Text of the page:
7 Snow Conditions Every Snowboarder Must Know

There are several abilities that a good snowboarder must-have. One of them is being able to take on varying conditions of snow. In contrast to several other games, the experience of snowsports can be heavily altered by the snowfall levels. Some snow conditions are more popular among skiers and snowboarders. 

However, all the snow conditions have their own advantages and disadvantages. It’s our wish that you have maximum fun on the slopes. So, here we’re uncovering the most common conditions of snow and what you can expect from them. These are the snow conditions that every snowboarder must know:

1. Fresh snow 

This is a favourite among most beginners, intermediate, and pro snowboarders. Fresh snow conditions are also loved by piste skiers. A clearing of freshly fallen snow can give everyone on the mountain a fantastic day. Those ‘grippy’ turns and a smoother ride down is made easier with a heavy sprinkle of fresh snow. Such conditions make most of the snowboarders and skiers eager to get up the hill and enjoy a smooth descent. 

The freshly fallen snow is usually groomed by the piste bashers in the morning. The purpose is to make for some great skiing and snowboarding experience. As the day progresses, heavy skiing can do some damage to the fresh snow. It can get moved around the slope and an uneven slope would likely be created. The snowboarders, therefore, must be a little cautious.

2. Powder snow

This is a popular snow condition in the mountains. It takes place when the resort has witnessed some heavy snowfall. The snow has a structure of powder and low moisture. While riding, the snowboarders and skiers would get the feeling of floating over the snow under such conditions. The ride would seem absolutely magical. Grooming can take away much of the powder from the piste.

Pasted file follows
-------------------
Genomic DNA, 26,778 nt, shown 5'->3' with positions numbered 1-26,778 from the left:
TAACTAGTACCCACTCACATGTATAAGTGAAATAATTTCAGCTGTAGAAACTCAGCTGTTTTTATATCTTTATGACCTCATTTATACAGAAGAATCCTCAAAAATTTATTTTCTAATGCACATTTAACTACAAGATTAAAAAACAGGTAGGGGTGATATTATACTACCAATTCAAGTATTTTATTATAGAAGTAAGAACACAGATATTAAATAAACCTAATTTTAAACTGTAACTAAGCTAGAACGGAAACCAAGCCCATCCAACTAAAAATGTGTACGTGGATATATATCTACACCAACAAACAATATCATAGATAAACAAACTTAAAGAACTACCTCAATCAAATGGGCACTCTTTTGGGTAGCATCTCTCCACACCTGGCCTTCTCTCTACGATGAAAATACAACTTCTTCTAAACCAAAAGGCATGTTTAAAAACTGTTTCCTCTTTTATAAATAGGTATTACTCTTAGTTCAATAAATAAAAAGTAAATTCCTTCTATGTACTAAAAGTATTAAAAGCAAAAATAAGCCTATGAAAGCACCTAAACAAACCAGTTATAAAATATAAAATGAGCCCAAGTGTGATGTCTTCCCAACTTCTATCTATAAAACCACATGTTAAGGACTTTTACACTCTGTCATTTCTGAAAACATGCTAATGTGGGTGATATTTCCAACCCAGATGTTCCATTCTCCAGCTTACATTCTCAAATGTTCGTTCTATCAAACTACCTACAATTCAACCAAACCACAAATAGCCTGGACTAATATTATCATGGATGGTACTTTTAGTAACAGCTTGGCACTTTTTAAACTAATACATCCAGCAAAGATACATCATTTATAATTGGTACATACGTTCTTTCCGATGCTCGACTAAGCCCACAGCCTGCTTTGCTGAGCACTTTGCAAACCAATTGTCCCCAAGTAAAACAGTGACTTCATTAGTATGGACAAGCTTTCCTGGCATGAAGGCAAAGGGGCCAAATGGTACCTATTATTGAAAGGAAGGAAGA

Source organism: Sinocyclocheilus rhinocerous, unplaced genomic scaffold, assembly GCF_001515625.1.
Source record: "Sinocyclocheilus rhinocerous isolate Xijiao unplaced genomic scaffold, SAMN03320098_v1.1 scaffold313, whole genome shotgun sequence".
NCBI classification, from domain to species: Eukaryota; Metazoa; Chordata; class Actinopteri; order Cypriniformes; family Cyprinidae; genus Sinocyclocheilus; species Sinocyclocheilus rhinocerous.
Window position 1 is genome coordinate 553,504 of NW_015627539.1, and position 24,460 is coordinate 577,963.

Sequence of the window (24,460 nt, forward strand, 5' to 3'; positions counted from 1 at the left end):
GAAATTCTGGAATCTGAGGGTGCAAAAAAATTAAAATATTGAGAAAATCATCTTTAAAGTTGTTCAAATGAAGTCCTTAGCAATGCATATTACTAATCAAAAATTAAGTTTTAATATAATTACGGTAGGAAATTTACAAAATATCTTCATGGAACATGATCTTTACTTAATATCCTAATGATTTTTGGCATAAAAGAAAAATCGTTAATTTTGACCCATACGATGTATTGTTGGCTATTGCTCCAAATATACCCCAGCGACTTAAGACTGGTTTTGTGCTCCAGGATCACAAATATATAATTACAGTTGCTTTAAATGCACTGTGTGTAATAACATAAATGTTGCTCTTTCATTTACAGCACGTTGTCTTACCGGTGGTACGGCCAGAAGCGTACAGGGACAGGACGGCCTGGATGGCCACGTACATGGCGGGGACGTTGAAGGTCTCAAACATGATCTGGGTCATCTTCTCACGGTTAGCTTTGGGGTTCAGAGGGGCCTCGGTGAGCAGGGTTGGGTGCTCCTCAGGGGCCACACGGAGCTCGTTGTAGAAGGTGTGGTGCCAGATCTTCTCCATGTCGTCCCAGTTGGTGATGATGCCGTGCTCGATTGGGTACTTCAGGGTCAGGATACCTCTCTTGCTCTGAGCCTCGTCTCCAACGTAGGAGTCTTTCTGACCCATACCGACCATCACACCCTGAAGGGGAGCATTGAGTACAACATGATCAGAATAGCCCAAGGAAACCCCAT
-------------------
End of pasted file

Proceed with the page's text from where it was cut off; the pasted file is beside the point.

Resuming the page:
One gets to discover glistening bits of snow when taking a ride following a heavy dump of snow. As the skiers and snowboarders glide over the thick powder, they must be careful. The weight of the body must be kept towards the back of the board or ski. This is done to avoid the nose digging in the snow. Falling in the thick powder won’t hurt, but digging out of heavy snow can be certainly challenging.

3. Packed powder snow

Packed powder refers to the snow compressed and smoothed by a piste basher. A piste basher is also called a snow groomer. The packed powder makes for an excellent snow base. Smooth conditions created by layers of abundantly packed powder that covers a piste makes skiing and snowboarding much easier. Such conditions can be ideal for those who want to learn and practice new skiing or snowboarding techniques. 

They won’t have to face any unexpected bumps under the packed powder conditions. Early in the season when the resorts get heavy snowfalls, they create pistes with packed powder. This is done by using the piste bashers. A good, even base for the winter season ahead is thus created.

4. Icy or hard-packed pistes

Icy pistes and hard-packed pistes are slightly different from one another. Yet, you can find both these snow conditions on the same day on the mountain. Ice is naturally quite smooth and can be easy to slip on. The hard-packed powder is also slippery, but it is a little more forgiving than ice. 

As the water content in the snow increases, ice and hard-packed powder is formed over time. Ice and hard-packed powder are compacted owing to regular grooming and skiing. They’re usually warmed during the daytime or over several daytimes. They’re also cooled or refrozen overnight. 

Hard-packed snow is often easier to navigate than ice. Despite this, planting an edge in order to make ‘grippy’ turns is more challenging under such conditions for snowboarders. When hard-packed pistes are smooth, it can be great for skiing at speed. On the other hand, ice can be very challenging to ski on and needs edges that are razor-sharp.